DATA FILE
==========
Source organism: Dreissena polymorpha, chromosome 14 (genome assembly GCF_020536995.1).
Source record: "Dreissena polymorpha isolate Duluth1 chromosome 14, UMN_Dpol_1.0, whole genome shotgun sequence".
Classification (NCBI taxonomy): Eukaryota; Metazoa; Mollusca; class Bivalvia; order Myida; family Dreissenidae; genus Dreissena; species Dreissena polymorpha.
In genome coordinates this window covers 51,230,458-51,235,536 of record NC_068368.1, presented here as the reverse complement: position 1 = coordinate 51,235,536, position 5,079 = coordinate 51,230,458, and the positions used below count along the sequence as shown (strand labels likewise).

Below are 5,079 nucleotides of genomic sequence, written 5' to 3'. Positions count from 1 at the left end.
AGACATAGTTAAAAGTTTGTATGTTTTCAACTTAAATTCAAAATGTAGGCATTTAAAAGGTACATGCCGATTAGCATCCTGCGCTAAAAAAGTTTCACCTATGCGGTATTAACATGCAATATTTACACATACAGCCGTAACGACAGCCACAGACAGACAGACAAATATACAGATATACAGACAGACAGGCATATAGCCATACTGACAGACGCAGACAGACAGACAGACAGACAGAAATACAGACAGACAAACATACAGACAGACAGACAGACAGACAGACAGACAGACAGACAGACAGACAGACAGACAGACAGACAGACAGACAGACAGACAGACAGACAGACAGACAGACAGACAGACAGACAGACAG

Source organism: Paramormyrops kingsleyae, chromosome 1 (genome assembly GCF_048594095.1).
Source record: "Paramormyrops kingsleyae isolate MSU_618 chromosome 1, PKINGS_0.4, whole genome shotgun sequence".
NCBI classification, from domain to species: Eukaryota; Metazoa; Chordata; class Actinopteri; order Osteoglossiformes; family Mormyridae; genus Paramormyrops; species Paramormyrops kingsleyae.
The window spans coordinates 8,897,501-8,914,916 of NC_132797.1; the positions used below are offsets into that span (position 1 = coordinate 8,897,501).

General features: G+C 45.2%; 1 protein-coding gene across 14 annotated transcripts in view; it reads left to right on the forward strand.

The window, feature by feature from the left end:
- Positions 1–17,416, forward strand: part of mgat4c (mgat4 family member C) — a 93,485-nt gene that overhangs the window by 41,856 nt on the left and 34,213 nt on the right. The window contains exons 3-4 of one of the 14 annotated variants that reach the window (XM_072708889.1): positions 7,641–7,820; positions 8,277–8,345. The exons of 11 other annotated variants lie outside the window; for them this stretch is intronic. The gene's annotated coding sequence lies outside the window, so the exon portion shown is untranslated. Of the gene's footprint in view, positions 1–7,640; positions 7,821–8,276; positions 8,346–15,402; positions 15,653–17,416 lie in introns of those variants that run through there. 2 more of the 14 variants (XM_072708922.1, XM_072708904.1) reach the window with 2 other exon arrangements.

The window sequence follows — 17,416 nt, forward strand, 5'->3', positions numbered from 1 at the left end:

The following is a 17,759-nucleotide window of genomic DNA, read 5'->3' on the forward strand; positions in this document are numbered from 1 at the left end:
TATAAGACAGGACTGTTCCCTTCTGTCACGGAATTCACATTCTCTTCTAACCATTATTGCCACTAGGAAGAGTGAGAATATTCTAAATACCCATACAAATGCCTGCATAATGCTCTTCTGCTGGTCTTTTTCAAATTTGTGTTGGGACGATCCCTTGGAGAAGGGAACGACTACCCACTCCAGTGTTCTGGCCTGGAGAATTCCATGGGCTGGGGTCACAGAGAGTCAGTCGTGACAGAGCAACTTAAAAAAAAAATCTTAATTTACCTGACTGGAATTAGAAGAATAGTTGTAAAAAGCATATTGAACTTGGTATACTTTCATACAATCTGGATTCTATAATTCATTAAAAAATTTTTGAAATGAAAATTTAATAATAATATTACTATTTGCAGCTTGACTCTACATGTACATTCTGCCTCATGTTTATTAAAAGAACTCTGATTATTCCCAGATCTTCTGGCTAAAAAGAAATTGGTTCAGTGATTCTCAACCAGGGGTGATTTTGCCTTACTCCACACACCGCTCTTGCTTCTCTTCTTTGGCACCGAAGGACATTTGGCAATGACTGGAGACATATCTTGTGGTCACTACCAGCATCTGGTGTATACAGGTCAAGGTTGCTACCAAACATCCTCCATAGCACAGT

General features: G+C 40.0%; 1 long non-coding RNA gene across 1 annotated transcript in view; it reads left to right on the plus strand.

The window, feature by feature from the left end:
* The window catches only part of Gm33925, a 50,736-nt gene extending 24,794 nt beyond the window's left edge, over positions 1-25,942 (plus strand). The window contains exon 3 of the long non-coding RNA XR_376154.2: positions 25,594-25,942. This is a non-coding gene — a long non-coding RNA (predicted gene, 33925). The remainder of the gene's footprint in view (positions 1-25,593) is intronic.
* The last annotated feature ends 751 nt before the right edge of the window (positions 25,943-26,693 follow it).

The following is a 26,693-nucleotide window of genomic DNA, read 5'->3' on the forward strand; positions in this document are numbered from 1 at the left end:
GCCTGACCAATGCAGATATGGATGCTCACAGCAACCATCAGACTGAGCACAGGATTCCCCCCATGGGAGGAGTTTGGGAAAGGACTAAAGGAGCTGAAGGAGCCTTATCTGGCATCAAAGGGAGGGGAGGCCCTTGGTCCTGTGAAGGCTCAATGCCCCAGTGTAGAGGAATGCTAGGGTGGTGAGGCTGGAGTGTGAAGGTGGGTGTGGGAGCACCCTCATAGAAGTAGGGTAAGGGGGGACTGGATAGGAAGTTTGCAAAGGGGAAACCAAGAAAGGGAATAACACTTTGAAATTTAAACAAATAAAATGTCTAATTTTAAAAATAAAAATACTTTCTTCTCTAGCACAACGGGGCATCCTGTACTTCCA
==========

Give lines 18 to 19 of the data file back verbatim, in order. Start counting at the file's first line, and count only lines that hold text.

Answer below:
The window, feature by feature from the left end:
* The window catches only part of Gm33925, a 50,736-nt gene extending 24,794 nt beyond the window's left edge, over positions 1-25,942 (plus strand). The window contains exon 3 of the long non-coding RNA XR_376154.2: positions 25,594-25,942. This is a non-coding gene — a long non-coding RNA (predicted gene, 33925). The remainder of the gene's footprint in view (positions 1-25,593) is intronic.